Breath-holding usually happens when babies or children:
- are crying
- are frightened or upset
- have had a minor accident and have gone into shock.
These children will cry, then catch their breath and ‘hold’ it without breathing. This is not done on purpose – even if it seems that children are holding their breath as part of an extreme tantrum.
Scary as they are, breath-holding spells usually end within 30-60 seconds, when children catch their breath and start to cry or scream. In some cases, children will hold their breath until they lose conciousness. When this happens, the body automatically kick-starts breathing again.
Some cases of breath-holding are associated with iron deficiency anaemia. Your GP can do a simple blood test to determine whether this is a likely cause.
Children as young as six months can have breath-holding spells. Around 90% of children stop doing it by the time they’re six. The spells can happen as often as several times a day, or as rarely as once a year.
Breath-holding does not cause long-term damage. There’s no evidence that it has any harmful effects on the brain.
Follow these tips to help children through breath-holding spells.
- Stay calm. The spell is likely to pass within a minute.
- Lay child on the side and watch over until the spell ends.
- Do not put anything in the child’s mouth, not even your fingers to clear the airway. If the child starts having jerky movements, you can hold the child’s head, arms or legs to prevent injury.
- Don’t shake the baby or child. This won’t stop the breath-holding and can cause injuries.
- Reassure other children or adults present that it is a harmless spell and will pass soon.
- Sometimes children might fall and hurt themselves during the spell. If you think this has happened, it’s best to check with a doctor.
When to see a doctor
Seek medical attention the first time your child has a breath-holding incident. Your health professional will check to make sure that your child does not have a more serious condition.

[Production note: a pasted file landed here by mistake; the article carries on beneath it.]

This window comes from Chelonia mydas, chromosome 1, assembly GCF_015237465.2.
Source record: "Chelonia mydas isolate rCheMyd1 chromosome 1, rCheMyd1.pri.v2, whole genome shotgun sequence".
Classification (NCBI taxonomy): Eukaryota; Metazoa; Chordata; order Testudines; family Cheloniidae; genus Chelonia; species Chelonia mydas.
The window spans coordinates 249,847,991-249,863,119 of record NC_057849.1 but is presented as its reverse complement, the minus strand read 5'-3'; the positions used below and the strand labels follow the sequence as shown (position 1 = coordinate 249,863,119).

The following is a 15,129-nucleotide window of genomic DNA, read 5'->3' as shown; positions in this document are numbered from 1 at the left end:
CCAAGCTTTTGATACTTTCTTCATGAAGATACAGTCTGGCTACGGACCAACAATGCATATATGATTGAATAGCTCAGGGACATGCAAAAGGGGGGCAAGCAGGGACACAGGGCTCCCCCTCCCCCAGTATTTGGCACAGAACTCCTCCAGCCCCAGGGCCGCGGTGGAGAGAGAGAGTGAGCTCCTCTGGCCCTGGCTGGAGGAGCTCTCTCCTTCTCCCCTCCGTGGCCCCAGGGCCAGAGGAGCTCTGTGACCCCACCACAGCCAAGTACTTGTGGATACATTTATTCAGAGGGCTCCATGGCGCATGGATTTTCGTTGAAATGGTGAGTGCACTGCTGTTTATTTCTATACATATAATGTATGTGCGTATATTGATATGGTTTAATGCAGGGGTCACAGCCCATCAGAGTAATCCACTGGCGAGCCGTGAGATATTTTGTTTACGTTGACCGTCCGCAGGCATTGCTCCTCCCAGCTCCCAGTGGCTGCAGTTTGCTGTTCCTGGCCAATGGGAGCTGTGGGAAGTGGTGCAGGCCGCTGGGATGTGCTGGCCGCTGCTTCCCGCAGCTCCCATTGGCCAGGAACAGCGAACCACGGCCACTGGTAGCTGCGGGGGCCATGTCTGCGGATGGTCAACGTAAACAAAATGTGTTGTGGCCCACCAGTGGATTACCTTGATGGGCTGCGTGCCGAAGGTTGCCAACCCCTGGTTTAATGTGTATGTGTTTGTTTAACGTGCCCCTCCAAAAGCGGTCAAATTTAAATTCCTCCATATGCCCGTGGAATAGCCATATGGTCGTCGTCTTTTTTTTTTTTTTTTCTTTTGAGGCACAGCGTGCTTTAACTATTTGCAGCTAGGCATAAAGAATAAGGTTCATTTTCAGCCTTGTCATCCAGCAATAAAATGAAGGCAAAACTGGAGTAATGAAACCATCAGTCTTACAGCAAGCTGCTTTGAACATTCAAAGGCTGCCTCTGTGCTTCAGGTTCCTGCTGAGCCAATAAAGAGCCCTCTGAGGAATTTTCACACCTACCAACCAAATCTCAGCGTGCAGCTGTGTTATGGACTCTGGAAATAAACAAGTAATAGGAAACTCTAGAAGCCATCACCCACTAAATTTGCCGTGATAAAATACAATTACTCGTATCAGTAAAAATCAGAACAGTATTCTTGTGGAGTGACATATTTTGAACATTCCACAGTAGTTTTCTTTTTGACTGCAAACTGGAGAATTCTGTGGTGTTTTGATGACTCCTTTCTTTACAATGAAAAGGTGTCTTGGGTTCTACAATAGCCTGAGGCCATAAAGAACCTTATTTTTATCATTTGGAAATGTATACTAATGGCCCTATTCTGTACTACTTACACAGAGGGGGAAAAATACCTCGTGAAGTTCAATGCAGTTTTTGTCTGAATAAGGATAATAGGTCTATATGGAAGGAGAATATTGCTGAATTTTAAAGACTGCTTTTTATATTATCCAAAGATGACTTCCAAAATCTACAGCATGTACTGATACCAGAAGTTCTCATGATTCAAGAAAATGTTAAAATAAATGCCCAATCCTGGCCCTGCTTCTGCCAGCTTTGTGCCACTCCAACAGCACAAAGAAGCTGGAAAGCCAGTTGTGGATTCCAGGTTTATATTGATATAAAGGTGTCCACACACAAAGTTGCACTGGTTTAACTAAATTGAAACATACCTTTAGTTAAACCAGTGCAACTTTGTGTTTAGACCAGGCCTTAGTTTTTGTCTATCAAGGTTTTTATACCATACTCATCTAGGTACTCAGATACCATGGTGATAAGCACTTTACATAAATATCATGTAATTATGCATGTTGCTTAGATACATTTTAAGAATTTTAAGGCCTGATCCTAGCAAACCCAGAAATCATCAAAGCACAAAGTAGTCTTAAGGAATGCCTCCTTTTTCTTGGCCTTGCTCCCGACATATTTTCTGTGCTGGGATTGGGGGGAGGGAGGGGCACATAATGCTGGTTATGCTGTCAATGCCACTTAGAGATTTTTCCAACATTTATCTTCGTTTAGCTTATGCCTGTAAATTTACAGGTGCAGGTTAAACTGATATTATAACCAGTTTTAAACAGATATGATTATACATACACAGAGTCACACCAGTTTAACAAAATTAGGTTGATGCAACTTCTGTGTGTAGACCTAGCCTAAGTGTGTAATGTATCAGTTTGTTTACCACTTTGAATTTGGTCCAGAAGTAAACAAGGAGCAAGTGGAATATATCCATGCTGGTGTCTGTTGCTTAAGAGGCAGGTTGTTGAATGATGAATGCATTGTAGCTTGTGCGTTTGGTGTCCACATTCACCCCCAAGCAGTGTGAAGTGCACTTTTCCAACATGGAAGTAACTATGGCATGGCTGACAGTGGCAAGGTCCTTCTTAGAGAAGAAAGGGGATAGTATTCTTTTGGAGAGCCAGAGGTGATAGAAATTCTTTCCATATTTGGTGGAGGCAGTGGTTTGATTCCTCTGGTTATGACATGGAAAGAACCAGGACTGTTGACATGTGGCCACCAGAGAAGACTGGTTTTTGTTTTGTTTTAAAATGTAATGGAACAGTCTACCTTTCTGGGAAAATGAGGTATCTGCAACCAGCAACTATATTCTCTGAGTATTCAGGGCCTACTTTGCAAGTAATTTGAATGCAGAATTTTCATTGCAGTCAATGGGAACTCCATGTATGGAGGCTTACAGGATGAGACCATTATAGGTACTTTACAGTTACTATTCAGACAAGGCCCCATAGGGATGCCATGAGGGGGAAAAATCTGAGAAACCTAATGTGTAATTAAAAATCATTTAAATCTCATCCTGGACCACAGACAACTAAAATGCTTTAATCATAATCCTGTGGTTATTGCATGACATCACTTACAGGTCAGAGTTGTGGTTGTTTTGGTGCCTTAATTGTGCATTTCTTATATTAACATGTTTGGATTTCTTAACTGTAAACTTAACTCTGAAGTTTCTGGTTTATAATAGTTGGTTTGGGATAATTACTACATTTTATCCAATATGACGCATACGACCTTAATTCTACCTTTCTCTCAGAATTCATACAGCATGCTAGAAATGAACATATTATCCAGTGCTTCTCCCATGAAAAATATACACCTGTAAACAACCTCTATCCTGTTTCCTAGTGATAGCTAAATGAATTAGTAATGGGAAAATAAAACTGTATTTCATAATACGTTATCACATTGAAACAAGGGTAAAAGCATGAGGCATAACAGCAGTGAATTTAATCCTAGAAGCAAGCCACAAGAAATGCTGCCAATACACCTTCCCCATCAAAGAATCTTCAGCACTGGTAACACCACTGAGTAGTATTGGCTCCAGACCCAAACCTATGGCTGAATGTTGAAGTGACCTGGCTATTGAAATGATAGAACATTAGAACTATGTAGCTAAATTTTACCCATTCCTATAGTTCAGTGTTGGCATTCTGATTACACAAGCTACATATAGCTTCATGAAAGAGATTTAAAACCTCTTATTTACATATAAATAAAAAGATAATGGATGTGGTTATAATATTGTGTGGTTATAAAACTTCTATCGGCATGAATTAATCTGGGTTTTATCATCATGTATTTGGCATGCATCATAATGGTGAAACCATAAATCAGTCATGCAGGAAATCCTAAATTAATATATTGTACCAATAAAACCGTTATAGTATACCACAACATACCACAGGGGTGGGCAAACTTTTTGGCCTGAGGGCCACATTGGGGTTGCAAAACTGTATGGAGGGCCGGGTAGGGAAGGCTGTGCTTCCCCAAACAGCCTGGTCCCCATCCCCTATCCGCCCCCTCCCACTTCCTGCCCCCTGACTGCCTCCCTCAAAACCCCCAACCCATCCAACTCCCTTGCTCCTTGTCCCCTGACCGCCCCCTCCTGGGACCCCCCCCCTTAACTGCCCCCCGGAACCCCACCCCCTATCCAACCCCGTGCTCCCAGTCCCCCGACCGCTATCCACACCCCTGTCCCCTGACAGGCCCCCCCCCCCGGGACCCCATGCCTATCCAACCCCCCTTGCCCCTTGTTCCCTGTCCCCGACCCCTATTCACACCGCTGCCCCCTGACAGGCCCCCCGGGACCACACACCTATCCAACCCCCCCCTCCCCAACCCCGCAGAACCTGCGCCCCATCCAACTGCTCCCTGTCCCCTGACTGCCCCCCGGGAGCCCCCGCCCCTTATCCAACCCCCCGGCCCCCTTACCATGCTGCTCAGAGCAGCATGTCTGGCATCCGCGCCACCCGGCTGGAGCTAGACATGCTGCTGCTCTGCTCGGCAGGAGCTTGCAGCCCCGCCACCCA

Also consult a doctor if your child:
- is younger than six months
- has frequent attacks (more than once a week). Ask whether anaemia might be a cause. If it is, ask about the possibility of using iron supplements
- looks confused or drowsy after the breath-holding
- has shaking and stiffness lasting for much longer than a minute, and takes a while to recover. This might not be simple breath-holding.
You can’t prevent breath-holding, but you might be able to prevent the events leading up to it.
- When children start to get upset, try to distract them.
- Reassure children after they’ve had a fright or a shock.
- Give children plenty of warning if you need to make a change to a different or new activity or situation. This means they won’t get too much of a fright when things change.
- Learn more about managing tantrums. You might be tempted to give in to your child during a tantrum, because you are worried the tantrum will cause breath-holding. But giving in to tantrums often causes more tantrums.
Cyanotic breath-holding (or ‘blue spells’) is the most common type of breath-holding. Children who are affected:
- cry or get upset
- catch and hold their breath and then turn a bluey-purple colour, particularly around the mouth.
Pallid or pale breath-holding (or ‘pale spells’) is less common than cyanotic. Children:
- might not be crying
- catch and hold their breath – their heart rate slows down and their skin can look pale
- sweat and are tired when the spell is over
- who have these spells might also faint as adolescents or adults.
During both types of breath-holding, some children pass out. Once they do their breathing kick-starts again. Some children have jerky movements or a seizure, but this is very rare.